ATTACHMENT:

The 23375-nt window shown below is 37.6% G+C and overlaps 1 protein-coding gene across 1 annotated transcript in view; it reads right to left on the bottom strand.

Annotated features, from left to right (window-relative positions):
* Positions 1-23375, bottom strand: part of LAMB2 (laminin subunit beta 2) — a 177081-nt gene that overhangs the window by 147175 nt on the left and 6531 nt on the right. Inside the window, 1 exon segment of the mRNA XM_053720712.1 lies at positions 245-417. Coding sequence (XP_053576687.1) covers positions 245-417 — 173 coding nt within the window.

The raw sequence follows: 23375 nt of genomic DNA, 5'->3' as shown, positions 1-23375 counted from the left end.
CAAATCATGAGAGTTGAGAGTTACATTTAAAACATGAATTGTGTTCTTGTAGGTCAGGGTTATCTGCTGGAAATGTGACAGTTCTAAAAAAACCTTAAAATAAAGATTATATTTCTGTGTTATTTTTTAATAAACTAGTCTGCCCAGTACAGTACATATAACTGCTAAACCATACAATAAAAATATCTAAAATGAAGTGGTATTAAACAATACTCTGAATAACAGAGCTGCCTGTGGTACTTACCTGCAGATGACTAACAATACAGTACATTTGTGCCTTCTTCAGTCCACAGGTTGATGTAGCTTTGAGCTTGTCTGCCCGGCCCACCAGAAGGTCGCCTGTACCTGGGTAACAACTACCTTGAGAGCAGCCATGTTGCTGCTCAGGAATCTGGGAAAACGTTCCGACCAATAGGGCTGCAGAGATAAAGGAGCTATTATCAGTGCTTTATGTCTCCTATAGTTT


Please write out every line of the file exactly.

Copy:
The 23375-nt window shown below is 37.6% G+C and overlaps 1 protein-coding gene across 1 annotated transcript in view; it reads right to left on the bottom strand.

Annotated features, from left to right (window-relative positions):
* Positions 1-23375, bottom strand: part of LAMB2 (laminin subunit beta 2) — a 177081-nt gene that overhangs the window by 147175 nt on the left and 6531 nt on the right. Inside the window, 1 exon segment of the mRNA XM_053720712.1 lies at positions 245-417. Coding sequence (XP_053576687.1) covers positions 245-417 — 173 coding nt within the window.

The raw sequence follows: 23375 nt of genomic DNA, 5'->3' as shown, positions 1-23375 counted from the left end.
CAAATCATGAGAGTTGAGAGTTACATTTAAAACATGAATTGTGTTCTTGTAGGTCAGGGTTATCTGCTGGAAATGTGACAGTTCTAAAAAAACCTTAAAATAAAGATTATATTTCTGTGTTATTTTTTAATAAACTAGTCTGCCCAGTACAGTACATATAACTGCTAAACCATACAATAAAAATATCTAAAATGAAGTGGTATTAAACAATACTCTGAATAACAGAGCTGCCTGTGGTACTTACCTGCAGATGACTAACAATACAGTACATTTGTGCCTTCTTCAGTCCACAGGTTGATGTAGCTTTGAGCTTGTCTGCCCGGCCCACCAGAAGGTCGCCTGTACCTGGGTAACAACTACCTTGAGAGCAGCCATGTTGCTGCTCAGGAATCTGGGAAAACGTTCCGACCAATAGGGCTGCAGAGATAAAGGAGCTATTATCAGTGCTTTATGTCTCCTATAGTTT